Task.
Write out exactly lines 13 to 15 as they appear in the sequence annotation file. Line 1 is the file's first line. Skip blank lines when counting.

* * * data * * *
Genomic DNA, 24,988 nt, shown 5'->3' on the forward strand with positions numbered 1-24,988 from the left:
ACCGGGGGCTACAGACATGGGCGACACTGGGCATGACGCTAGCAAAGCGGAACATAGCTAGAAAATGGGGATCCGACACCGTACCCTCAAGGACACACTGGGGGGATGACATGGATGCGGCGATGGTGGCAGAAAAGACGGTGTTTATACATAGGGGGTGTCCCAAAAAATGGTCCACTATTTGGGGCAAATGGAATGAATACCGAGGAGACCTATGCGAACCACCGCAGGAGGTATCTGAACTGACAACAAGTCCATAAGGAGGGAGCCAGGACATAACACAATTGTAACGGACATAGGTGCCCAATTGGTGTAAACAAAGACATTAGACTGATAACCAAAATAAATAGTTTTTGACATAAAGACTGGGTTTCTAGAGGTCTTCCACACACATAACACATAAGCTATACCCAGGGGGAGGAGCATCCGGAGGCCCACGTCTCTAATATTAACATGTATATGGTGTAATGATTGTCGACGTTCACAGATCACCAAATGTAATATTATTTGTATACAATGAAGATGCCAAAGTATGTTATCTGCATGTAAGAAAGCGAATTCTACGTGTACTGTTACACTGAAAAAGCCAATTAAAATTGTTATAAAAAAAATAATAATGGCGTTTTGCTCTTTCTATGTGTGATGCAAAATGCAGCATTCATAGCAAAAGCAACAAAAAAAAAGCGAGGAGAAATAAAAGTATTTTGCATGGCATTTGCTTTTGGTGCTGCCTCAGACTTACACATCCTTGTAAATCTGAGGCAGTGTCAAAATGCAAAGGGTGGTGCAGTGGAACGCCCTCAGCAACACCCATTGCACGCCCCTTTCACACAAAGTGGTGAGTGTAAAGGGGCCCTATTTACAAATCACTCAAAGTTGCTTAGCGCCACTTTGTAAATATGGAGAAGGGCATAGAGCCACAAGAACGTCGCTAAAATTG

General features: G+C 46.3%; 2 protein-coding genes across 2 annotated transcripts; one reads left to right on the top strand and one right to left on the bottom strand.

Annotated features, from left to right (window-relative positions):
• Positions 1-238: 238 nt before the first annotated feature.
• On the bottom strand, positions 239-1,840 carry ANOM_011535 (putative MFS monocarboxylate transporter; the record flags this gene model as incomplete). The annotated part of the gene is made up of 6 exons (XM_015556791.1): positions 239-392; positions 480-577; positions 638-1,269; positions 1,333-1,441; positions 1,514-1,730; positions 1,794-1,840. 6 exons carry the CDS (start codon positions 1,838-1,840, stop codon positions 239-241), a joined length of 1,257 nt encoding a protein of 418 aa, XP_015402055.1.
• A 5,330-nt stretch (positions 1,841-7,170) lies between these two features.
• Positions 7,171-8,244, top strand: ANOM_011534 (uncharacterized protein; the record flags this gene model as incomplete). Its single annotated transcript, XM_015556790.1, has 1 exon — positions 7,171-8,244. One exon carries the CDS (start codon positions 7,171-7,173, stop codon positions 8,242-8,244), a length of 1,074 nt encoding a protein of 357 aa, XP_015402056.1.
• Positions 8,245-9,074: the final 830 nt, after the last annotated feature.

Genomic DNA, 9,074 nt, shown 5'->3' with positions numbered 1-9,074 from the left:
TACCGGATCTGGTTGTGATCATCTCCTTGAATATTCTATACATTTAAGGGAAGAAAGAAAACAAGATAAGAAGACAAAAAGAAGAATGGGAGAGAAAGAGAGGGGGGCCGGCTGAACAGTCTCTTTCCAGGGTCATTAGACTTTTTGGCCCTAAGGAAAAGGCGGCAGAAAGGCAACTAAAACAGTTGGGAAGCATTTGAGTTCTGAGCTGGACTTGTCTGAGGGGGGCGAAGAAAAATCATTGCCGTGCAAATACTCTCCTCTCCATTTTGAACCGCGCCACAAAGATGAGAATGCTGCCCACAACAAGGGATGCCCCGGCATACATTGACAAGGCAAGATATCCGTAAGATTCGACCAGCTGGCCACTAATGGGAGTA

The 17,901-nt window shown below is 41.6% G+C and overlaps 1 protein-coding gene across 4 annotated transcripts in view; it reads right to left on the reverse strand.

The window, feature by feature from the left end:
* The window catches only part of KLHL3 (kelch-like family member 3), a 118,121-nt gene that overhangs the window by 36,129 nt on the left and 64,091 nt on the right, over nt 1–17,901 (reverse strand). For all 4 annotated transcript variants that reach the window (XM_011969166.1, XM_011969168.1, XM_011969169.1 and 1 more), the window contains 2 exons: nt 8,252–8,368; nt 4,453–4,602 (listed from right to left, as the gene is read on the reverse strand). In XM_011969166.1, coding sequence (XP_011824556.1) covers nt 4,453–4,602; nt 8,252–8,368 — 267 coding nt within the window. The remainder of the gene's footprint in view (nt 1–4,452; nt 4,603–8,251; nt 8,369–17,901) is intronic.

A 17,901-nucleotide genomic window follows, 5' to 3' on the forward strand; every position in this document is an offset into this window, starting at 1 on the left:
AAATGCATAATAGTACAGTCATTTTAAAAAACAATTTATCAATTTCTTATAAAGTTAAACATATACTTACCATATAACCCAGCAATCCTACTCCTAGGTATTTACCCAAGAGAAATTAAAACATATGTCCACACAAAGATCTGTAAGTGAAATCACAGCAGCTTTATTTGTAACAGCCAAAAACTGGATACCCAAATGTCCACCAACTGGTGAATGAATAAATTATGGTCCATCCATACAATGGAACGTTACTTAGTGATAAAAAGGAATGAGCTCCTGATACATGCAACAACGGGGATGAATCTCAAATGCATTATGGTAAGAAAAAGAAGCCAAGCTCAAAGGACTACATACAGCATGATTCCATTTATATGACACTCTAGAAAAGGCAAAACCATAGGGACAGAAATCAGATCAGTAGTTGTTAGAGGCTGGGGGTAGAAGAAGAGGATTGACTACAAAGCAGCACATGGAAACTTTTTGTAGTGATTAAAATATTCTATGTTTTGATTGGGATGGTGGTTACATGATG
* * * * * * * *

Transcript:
The window, feature by feature from the left end:
* The window catches only part of KLHL3 (kelch-like family member 3), a 118,121-nt gene that overhangs the window by 36,129 nt on the left and 64,091 nt on the right, over nt 1–17,901 (reverse strand). For all 4 annotated transcript variants that reach the window (XM_011969166.1, XM_011969168.1, XM_011969169.1 and 1 more), the window contains 2 exons: nt 8,252–8,368; nt 4,453–4,602 (listed from right to left, as the gene is read on the reverse strand). In XM_011969166.1, coding sequence (XP_011824556.1) covers nt 4,453–4,602; nt 8,252–8,368 — 267 coding nt within the window. The remainder of the gene's footprint in view (nt 1–4,452; nt 4,603–8,251; nt 8,369–17,901) is intronic.

A 17,901-nucleotide genomic window follows, 5' to 3' on the forward strand; every position in this document is an offset into this window, starting at 1 on the left: